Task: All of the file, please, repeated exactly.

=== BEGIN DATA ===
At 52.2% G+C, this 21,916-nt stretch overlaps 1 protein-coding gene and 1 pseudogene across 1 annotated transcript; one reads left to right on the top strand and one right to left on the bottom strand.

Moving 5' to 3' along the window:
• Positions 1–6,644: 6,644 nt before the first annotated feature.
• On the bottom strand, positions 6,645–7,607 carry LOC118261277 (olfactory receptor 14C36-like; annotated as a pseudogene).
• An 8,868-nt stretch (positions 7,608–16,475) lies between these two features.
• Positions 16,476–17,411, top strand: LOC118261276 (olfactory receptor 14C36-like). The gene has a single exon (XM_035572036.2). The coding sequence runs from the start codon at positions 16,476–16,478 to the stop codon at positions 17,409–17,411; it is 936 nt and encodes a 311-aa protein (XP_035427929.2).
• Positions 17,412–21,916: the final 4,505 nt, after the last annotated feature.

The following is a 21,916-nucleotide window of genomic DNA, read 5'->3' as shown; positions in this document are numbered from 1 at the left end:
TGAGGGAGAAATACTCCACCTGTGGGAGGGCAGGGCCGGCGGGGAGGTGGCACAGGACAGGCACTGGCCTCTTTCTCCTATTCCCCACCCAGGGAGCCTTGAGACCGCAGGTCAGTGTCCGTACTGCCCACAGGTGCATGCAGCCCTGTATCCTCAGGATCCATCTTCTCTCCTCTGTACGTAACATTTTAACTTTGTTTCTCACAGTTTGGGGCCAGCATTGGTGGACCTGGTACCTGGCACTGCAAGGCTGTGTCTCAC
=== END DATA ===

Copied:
At 52.2% G+C, this 21,916-nt stretch overlaps 1 protein-coding gene and 1 pseudogene across 1 annotated transcript; one reads left to right on the top strand and one right to left on the bottom strand.

Moving 5' to 3' along the window:
• Positions 1–6,644: 6,644 nt before the first annotated feature.
• On the bottom strand, positions 6,645–7,607 carry LOC118261277 (olfactory receptor 14C36-like; annotated as a pseudogene).
• An 8,868-nt stretch (positions 7,608–16,475) lies between these two features.
• Positions 16,476–17,411, top strand: LOC118261276 (olfactory receptor 14C36-like). The gene has a single exon (XM_035572036.2). The coding sequence runs from the start codon at positions 16,476–16,478 to the stop codon at positions 17,409–17,411; it is 936 nt and encodes a 311-aa protein (XP_035427929.2).
• Positions 17,412–21,916: the final 4,505 nt, after the last annotated feature.

The following is a 21,916-nucleotide window of genomic DNA, read 5'->3' as shown; positions in this document are numbered from 1 at the left end:
TGAGGGAGAAATACTCCACCTGTGGGAGGGCAGGGCCGGCGGGGAGGTGGCACAGGACAGGCACTGGCCTCTTTCTCCTATTCCCCACCCAGGGAGCCTTGAGACCGCAGGTCAGTGTCCGTACTGCCCACAGGTGCATGCAGCCCTGTATCCTCAGGATCCATCTTCTCTCCTCTGTACGTAACATTTTAACTTTGTTTCTCACAGTTTGGGGCCAGCATTGGTGGACCTGGTACCTGGCACTGCAAGGCTGTGTCTCAC